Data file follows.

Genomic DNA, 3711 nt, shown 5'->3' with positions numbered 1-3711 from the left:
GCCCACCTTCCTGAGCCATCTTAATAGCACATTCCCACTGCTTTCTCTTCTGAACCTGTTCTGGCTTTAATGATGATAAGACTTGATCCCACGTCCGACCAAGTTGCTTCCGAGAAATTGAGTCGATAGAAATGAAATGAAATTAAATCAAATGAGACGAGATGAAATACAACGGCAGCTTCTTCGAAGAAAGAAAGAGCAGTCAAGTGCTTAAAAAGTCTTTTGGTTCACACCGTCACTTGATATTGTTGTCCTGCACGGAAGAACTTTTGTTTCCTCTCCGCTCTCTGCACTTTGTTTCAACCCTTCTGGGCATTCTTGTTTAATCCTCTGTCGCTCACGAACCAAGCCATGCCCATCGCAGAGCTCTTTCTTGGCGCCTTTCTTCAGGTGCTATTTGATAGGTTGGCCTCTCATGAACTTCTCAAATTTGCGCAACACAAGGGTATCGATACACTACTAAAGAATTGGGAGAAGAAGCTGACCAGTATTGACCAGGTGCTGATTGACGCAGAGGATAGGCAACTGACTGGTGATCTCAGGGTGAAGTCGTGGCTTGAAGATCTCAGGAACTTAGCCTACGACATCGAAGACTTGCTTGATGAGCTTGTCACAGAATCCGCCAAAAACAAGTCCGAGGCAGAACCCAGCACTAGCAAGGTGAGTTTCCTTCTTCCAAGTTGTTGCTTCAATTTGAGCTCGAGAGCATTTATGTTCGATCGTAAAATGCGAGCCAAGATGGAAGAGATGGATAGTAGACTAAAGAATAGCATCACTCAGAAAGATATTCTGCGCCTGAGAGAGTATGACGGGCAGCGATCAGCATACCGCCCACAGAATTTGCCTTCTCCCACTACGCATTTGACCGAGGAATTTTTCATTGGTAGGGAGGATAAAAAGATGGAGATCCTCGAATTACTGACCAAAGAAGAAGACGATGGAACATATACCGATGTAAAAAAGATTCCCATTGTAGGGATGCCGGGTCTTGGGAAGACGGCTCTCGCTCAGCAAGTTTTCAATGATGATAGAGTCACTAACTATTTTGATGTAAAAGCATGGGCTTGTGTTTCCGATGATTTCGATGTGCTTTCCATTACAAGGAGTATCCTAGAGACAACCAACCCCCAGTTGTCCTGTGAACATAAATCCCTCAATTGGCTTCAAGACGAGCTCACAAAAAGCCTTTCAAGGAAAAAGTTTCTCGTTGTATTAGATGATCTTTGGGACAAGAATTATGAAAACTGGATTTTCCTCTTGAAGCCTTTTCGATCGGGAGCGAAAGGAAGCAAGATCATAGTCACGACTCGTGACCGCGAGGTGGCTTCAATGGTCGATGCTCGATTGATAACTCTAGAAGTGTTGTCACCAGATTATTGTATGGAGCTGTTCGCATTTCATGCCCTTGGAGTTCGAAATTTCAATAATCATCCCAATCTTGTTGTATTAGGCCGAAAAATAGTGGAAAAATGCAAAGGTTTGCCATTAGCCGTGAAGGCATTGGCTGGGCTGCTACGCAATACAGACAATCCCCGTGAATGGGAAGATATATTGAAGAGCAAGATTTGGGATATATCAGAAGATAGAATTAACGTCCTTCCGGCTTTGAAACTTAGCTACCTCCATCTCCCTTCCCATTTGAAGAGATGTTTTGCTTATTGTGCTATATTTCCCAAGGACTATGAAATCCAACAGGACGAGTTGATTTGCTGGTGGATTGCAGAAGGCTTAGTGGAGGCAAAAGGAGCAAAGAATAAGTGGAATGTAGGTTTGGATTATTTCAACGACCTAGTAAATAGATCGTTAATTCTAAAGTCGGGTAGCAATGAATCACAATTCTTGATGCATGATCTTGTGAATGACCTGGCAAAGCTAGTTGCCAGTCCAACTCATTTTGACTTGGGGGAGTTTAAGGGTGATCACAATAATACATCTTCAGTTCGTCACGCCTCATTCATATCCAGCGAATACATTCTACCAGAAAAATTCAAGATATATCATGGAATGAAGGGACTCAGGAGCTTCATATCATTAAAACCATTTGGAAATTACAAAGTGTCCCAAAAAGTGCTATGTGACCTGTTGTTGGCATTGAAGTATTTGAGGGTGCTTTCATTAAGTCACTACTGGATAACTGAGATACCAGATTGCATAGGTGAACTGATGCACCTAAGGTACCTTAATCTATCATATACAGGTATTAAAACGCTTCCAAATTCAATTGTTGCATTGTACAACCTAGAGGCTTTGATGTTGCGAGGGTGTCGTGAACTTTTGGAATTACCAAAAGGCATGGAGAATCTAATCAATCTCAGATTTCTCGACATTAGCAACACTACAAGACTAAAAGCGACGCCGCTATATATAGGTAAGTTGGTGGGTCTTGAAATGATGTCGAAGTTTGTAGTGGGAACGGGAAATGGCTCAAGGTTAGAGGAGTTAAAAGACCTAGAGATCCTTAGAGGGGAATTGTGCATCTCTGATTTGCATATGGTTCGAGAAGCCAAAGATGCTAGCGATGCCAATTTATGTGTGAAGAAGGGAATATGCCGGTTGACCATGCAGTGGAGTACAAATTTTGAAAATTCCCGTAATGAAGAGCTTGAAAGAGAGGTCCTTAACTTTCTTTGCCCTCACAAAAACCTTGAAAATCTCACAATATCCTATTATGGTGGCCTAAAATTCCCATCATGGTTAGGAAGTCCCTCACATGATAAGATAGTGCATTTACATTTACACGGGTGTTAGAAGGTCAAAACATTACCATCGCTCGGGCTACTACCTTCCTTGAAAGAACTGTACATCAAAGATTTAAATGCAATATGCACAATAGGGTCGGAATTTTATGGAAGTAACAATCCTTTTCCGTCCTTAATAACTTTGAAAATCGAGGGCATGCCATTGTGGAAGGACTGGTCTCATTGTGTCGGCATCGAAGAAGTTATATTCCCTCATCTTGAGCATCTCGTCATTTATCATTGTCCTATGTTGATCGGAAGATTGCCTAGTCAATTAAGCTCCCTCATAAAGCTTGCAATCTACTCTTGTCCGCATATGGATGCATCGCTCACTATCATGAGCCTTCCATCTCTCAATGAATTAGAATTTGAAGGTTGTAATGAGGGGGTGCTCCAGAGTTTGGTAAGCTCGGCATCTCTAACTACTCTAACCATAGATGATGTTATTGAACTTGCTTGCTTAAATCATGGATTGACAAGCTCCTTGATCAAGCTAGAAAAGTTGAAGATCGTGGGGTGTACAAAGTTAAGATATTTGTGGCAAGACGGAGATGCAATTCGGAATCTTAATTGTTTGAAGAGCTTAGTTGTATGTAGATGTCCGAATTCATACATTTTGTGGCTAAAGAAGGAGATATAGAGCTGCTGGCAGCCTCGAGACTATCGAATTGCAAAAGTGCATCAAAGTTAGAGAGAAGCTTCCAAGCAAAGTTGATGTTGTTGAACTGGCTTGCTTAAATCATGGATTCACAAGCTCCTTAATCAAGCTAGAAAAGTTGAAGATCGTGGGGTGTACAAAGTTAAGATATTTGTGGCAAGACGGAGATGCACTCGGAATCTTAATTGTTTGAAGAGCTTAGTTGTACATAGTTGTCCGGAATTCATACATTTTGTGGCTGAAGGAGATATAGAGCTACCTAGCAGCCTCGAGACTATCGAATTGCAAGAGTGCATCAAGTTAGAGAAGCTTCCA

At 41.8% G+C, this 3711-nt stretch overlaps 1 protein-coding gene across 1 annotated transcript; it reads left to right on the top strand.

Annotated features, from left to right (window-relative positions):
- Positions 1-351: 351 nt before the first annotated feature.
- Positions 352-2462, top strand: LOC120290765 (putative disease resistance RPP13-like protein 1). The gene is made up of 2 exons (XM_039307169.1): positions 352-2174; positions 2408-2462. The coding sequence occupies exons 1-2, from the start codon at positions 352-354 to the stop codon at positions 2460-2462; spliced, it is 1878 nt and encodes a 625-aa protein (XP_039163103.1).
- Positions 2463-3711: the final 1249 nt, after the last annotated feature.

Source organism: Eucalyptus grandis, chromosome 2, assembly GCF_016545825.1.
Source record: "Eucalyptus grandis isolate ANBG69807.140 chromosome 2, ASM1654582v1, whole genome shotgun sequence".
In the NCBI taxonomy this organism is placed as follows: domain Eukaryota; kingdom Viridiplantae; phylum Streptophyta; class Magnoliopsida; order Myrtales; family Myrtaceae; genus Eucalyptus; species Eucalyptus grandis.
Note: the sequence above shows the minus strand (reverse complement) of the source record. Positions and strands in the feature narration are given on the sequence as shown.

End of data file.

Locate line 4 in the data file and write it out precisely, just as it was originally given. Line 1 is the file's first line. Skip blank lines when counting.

Annotated features, from left to right (window-relative positions):